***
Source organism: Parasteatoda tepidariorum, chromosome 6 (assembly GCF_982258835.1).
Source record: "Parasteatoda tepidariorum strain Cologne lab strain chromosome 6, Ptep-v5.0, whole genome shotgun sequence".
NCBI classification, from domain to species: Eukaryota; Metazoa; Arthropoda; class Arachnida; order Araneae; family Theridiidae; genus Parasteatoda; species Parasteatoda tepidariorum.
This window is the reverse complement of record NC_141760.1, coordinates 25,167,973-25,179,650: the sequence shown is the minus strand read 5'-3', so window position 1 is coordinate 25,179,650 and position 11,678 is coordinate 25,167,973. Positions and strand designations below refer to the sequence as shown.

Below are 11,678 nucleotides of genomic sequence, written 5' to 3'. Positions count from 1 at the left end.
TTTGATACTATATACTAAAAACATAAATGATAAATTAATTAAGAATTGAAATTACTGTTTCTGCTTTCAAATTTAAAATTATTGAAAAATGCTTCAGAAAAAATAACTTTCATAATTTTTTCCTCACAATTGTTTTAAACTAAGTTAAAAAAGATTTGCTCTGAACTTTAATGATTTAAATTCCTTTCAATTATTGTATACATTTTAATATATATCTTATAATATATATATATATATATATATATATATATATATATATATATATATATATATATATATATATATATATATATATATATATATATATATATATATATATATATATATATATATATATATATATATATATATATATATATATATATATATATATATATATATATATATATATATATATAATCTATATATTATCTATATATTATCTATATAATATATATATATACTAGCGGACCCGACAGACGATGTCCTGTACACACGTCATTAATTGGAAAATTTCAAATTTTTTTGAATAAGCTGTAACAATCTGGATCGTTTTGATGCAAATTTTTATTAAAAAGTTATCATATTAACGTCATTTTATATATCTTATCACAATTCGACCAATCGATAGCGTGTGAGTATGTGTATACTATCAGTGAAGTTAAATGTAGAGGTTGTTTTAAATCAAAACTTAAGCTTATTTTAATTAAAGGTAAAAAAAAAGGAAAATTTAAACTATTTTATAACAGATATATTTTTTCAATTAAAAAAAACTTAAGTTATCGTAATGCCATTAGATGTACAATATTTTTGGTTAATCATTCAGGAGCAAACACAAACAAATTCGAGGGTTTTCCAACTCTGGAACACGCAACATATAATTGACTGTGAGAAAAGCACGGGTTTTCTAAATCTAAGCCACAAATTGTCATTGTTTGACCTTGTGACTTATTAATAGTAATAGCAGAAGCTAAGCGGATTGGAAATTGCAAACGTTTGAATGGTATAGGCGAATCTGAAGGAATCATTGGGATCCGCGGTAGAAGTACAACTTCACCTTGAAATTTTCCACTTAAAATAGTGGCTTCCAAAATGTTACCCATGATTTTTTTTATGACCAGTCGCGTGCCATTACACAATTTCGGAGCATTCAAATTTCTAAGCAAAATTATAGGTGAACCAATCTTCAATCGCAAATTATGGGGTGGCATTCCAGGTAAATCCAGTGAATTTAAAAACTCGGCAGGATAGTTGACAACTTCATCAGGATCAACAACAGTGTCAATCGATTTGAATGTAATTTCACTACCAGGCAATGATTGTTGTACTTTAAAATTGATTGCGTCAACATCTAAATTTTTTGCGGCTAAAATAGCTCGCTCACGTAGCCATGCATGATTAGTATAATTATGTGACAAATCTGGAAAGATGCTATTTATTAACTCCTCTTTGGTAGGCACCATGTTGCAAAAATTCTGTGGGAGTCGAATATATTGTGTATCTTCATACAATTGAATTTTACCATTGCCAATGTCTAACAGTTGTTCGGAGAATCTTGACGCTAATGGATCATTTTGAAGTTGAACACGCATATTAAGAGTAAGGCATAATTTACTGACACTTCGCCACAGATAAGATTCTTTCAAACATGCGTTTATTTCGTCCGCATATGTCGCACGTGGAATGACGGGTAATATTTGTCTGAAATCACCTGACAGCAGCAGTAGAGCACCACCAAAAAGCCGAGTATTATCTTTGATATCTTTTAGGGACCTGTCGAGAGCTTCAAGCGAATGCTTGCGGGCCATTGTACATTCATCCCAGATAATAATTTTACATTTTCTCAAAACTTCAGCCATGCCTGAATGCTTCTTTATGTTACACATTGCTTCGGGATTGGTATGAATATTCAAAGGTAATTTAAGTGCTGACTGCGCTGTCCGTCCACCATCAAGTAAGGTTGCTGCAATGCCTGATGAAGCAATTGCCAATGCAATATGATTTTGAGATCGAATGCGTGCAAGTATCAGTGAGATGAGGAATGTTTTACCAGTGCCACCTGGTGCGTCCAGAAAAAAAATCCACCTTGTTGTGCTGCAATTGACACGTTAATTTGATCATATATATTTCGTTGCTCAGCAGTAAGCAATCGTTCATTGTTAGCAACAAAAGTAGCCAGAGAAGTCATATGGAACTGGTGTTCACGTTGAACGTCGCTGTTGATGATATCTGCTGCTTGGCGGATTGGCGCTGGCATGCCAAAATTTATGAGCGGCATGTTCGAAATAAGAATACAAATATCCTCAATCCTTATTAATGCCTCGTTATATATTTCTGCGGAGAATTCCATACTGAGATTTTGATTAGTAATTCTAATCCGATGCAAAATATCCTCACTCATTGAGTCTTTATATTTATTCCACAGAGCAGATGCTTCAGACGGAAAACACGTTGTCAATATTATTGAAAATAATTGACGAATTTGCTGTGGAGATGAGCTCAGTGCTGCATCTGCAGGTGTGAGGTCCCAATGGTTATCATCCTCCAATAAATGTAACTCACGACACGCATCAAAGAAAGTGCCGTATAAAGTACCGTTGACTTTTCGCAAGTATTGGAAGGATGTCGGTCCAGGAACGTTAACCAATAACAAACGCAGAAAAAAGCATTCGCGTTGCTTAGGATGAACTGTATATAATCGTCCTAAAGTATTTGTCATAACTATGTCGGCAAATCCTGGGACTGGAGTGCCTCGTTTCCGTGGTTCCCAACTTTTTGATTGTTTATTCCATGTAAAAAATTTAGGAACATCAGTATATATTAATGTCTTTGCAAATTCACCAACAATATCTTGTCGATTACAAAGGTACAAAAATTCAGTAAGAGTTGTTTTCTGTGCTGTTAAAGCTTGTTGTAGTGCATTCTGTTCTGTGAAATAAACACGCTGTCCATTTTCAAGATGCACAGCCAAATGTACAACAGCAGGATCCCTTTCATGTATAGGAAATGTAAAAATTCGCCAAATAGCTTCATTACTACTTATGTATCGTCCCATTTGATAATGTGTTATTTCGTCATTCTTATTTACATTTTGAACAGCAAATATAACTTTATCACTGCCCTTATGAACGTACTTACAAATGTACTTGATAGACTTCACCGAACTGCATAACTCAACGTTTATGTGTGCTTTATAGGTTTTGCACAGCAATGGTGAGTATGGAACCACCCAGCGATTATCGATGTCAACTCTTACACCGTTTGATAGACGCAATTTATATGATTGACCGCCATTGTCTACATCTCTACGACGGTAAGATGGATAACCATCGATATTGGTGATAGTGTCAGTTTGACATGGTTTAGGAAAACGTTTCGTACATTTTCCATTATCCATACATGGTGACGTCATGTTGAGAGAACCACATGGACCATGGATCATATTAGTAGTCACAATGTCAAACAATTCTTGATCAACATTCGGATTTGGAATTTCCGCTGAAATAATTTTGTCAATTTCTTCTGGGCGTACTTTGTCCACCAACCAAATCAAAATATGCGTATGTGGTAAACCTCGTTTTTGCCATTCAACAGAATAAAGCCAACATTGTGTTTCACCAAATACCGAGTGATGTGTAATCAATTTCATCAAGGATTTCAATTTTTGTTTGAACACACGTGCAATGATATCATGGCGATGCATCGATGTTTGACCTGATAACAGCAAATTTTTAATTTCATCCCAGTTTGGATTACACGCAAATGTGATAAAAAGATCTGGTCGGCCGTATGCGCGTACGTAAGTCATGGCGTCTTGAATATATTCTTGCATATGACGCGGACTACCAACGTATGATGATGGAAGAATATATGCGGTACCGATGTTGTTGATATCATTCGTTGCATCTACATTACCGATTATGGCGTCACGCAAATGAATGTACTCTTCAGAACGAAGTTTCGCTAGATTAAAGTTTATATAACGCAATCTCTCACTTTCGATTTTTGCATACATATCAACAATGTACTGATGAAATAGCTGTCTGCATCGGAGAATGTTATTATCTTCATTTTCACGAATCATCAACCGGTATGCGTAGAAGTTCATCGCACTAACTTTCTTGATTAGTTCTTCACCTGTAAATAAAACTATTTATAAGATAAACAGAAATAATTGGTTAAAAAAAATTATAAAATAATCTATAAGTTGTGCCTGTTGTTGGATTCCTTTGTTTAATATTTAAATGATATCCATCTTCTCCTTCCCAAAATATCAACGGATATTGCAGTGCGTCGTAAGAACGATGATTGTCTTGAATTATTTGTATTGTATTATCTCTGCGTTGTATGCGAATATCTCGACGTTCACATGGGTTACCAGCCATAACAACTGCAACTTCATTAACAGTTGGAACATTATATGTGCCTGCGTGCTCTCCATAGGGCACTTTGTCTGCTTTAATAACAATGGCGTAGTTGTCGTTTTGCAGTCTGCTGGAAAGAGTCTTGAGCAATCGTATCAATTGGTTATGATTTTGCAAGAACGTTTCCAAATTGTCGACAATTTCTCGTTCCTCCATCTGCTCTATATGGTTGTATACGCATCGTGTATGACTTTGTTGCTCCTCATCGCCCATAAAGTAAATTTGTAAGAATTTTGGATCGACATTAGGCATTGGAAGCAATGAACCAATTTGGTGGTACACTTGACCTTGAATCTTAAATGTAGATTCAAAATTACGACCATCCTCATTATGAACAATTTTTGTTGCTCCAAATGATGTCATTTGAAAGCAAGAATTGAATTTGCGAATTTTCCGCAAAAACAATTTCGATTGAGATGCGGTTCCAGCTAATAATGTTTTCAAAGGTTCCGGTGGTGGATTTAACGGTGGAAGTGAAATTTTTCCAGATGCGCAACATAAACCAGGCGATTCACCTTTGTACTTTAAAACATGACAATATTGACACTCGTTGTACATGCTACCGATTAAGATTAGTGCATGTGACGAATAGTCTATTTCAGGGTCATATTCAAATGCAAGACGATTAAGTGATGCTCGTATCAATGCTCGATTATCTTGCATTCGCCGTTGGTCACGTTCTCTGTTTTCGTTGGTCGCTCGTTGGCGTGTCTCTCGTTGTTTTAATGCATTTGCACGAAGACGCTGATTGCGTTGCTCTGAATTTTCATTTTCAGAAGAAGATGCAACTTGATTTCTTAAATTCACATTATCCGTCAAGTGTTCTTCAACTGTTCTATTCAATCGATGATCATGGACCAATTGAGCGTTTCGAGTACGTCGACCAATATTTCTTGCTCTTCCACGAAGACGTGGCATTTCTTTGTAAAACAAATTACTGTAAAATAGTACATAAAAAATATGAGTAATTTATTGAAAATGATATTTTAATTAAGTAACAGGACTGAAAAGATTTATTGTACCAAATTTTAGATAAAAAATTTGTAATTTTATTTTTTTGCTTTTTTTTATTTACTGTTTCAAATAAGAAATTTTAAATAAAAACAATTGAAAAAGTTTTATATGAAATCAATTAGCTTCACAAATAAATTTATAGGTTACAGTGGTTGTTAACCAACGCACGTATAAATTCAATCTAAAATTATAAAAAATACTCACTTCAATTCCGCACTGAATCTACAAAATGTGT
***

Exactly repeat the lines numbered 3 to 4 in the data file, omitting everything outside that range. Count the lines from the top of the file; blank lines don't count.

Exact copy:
NCBI classification, from domain to species: Eukaryota; Metazoa; Arthropoda; class Arachnida; order Araneae; family Theridiidae; genus Parasteatoda; species Parasteatoda tepidariorum.
This window is the reverse complement of record NC_141760.1, coordinates 25,167,973-25,179,650: the sequence shown is the minus strand read 5'-3', so window position 1 is coordinate 25,179,650 and position 11,678 is coordinate 25,167,973. Positions and strand designations below refer to the sequence as shown.